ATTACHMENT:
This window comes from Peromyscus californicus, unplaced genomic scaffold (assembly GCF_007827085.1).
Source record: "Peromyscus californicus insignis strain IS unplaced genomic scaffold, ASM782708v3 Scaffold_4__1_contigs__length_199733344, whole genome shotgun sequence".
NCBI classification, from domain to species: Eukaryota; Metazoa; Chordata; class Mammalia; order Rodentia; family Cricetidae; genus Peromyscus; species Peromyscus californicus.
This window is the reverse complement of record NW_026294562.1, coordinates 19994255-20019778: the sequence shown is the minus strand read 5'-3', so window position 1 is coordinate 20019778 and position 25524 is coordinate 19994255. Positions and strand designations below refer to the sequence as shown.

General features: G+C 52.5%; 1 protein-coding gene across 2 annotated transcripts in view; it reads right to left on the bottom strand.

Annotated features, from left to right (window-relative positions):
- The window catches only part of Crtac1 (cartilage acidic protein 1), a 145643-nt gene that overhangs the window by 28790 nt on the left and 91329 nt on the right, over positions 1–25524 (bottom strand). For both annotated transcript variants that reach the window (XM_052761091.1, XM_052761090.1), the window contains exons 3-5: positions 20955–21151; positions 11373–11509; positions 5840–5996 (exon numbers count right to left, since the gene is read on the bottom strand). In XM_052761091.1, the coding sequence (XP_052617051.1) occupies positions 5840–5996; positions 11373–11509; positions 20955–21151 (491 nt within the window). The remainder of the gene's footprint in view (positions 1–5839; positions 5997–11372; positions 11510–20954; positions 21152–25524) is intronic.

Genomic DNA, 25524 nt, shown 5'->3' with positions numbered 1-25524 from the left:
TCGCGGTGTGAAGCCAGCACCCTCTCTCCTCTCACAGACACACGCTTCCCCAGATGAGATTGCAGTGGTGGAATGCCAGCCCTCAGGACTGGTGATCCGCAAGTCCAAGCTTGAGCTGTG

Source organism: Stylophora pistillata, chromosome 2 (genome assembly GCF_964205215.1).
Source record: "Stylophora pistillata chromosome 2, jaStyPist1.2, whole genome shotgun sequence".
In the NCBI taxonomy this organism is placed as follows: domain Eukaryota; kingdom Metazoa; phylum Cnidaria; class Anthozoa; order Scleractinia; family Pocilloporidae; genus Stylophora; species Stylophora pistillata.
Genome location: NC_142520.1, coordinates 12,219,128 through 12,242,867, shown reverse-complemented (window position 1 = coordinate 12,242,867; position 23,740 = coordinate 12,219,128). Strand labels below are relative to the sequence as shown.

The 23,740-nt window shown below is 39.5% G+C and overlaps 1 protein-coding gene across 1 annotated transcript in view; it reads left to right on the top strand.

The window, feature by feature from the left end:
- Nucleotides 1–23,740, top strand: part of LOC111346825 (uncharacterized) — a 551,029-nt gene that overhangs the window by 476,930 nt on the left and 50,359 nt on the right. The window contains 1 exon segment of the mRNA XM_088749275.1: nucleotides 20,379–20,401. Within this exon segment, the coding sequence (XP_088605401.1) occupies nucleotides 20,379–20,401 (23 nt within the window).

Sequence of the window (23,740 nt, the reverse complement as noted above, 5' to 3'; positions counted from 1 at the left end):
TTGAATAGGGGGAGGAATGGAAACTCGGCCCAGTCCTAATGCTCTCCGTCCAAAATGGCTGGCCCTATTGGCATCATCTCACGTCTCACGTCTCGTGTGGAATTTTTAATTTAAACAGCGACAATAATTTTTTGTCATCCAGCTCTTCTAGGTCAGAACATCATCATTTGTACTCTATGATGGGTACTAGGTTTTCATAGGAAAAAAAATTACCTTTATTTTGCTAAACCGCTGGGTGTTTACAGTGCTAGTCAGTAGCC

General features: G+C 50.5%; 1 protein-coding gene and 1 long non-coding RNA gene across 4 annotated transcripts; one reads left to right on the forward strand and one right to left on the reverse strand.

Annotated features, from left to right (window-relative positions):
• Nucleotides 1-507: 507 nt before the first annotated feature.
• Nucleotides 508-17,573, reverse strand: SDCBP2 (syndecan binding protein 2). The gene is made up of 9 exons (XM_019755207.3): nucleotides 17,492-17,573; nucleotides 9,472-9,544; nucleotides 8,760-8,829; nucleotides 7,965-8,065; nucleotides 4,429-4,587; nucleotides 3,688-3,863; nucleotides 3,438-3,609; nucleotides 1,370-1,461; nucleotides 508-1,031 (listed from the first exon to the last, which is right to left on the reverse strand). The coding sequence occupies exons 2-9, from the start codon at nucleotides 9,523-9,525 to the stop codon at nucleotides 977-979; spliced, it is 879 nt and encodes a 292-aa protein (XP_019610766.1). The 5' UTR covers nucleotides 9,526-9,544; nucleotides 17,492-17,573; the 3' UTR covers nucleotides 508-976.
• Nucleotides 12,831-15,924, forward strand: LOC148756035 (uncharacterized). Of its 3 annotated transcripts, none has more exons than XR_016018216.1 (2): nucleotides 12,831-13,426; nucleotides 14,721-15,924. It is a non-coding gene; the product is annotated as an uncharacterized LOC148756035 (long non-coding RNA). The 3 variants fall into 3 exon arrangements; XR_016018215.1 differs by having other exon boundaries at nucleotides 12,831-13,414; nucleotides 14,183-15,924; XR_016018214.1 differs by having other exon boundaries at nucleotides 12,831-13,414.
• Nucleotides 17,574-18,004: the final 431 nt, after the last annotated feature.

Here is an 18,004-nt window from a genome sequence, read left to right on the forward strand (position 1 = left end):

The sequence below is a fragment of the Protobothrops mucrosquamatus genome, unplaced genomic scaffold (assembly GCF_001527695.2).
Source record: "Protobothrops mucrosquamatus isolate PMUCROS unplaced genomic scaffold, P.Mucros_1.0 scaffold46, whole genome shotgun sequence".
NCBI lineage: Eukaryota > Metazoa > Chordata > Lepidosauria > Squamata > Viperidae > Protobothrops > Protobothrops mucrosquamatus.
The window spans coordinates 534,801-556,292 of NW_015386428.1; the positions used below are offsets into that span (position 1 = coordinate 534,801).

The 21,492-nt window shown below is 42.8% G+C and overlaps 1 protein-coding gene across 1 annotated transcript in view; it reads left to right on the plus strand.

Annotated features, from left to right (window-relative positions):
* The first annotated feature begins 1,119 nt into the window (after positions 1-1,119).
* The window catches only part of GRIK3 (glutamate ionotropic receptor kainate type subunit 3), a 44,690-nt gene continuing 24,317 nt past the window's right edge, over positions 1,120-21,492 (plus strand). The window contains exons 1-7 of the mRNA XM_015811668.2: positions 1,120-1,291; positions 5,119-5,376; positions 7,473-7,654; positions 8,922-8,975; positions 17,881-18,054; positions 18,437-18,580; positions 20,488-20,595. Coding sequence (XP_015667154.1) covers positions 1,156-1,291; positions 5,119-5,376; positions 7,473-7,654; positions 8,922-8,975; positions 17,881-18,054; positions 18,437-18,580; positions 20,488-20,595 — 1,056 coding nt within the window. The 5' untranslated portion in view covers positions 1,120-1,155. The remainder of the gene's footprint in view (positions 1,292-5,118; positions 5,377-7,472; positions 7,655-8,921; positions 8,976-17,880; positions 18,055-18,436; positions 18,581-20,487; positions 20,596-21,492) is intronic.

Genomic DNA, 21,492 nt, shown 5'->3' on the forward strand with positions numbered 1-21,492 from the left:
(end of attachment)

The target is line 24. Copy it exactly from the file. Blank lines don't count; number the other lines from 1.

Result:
• Nucleotides 17,574-18,004: the final 431 nt, after the last annotated feature.